Ugandans are lazy, Museveni tells South African investors
Ugandan President Yoweri Museveni has told the South African business community that the citizens he has led for nearly three decades are lazy. He was speaking while pitching trade opportunities in Uganda.
Museveni, who was in a meeting with South African President Cyril Ramaphosa in Pretoria, said a friendly environment in Uganda makes it unnecessary for one to work hard.
“… we at the equator … we have two rainy seasons — that is why these Ugandans are lazy… because life is very easy for them. You don’t have to work very hard. Even a fool can survive in Uganda,” Mr Museveni, who has been in power since 1986, told a powerful business and ministerial team.
The meeting was aired on SABC TV, a South African public broadcaster.
President Museveni’s comments were followed by verbal expressions of wonder by his hosts, including President Ramaphosa.
No statistical proof
In his foreign and local engagements, Museveni has consistently, without statistical proof, accused Ugandans of being lazy in front of their business competitors.
According to the Global Entrepreneurship Monitor, Ugandans rank highest among the most entrepreneurial people in the world.
Ugandans have also emerged leaders in several disciplines at the regional and international levels, including in firms owned by South African companies.
President Museveni, 78, visited South Africa to strengthen trade and ties between the two countries. The trade volumes between them have been dropping, with more than 34 giant South African firms leaving Uganda due to insufficient market opportunities. Only 36 South African firms remain in the East African country.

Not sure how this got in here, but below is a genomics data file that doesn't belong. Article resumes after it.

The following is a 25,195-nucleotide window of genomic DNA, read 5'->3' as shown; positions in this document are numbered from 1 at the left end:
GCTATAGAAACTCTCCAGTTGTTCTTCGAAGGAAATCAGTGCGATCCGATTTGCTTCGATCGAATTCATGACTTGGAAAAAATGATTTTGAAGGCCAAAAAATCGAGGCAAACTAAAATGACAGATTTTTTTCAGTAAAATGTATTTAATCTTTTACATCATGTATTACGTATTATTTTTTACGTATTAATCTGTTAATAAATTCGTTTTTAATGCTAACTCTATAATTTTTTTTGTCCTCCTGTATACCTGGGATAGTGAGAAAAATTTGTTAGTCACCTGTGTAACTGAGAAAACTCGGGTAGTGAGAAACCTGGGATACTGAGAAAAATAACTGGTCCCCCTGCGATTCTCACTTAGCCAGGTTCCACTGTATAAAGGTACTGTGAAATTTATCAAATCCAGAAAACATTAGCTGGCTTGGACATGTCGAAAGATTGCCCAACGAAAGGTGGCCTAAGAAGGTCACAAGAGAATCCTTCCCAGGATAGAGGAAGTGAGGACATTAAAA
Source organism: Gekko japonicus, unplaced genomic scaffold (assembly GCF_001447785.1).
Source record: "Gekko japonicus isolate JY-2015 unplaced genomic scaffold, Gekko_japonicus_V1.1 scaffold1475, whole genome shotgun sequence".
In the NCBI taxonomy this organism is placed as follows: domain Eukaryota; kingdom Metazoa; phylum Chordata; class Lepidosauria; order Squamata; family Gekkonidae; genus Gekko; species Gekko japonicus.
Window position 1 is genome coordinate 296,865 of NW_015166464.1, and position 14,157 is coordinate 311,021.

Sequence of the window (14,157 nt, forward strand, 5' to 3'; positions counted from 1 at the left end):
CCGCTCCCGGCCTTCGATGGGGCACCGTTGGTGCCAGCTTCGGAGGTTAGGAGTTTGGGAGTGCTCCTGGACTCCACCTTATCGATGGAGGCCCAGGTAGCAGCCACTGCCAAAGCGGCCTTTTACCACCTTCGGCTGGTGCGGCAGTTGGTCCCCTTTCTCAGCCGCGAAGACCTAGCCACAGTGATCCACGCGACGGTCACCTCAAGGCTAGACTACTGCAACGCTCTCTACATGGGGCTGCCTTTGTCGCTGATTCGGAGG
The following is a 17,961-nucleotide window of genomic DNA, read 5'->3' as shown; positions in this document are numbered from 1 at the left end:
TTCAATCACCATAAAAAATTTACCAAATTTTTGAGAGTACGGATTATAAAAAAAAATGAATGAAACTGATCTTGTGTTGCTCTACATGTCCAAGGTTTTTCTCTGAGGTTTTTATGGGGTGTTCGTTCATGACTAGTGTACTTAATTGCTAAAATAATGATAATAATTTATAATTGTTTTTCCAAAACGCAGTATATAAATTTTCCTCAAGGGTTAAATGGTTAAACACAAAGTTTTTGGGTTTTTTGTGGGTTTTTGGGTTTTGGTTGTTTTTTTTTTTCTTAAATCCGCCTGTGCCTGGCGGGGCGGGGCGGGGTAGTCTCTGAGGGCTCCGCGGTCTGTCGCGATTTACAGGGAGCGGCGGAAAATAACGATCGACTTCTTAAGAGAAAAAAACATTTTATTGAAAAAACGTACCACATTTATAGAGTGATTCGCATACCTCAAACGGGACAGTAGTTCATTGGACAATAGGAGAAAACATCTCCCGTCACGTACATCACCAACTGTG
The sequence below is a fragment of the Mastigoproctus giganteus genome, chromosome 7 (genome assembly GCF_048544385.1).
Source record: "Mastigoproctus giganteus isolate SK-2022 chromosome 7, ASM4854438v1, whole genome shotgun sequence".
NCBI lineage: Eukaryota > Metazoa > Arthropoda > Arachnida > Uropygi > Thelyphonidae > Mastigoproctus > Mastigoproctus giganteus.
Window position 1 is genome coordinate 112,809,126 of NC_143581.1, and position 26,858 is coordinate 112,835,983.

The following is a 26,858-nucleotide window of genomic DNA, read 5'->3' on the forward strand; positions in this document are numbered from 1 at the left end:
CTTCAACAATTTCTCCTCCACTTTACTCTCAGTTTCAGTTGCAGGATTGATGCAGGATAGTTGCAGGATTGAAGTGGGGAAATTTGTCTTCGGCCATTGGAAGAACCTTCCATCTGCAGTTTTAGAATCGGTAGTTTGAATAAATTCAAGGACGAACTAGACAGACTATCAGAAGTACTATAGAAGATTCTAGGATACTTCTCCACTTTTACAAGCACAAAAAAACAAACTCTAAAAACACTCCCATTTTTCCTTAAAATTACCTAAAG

Irrigation in Uganda
President Museveni used the same platform to ask South African investors to consider Uganda’s agro-based industry. President Ramaphosa responded, saying he is interested in investing in irrigation in Uganda.
Uganda is South Africa’s 15th largest trading partner in Africa and the second largest in East Africa, according to South African government figures.
Between 2017 and 2021, the trade volume between the two countries reached a peak of $162 million.
South Africa’s exports to Uganda amounted to $169 million in 2018, while its imports from Uganda increased from $6.8 million in 2017 to $17.5 million in 2020.
DR Congo conflict
On the issue of insecurity in eastern Democratic Republic of Congo, President Museveni said Uganda suggested using militias to protect the people, something the Congolese government opposed.
“In Eastern DRC, we intervened with our army but there is what we can’t do. It can only be done by the locals — to build an army, to build a militia force. They fear a militia force. When we say build a militia force, they say it will turn against us,” President Museveni said.
“How will a militia turn against you? The militias are defending themselves against terrorists. Why would they be against you unless you’ve got something evil you are doing?”
He said he and DRC President Felix Tshisekedi discussed whether to work with them, as freedom fighters, or work with colonialists.
In 2021, Uganda sent over 4,000 troops to eastern DRC to fight Ugandan rebels of the Allied Democratic Forces, who have camped in the region for decades.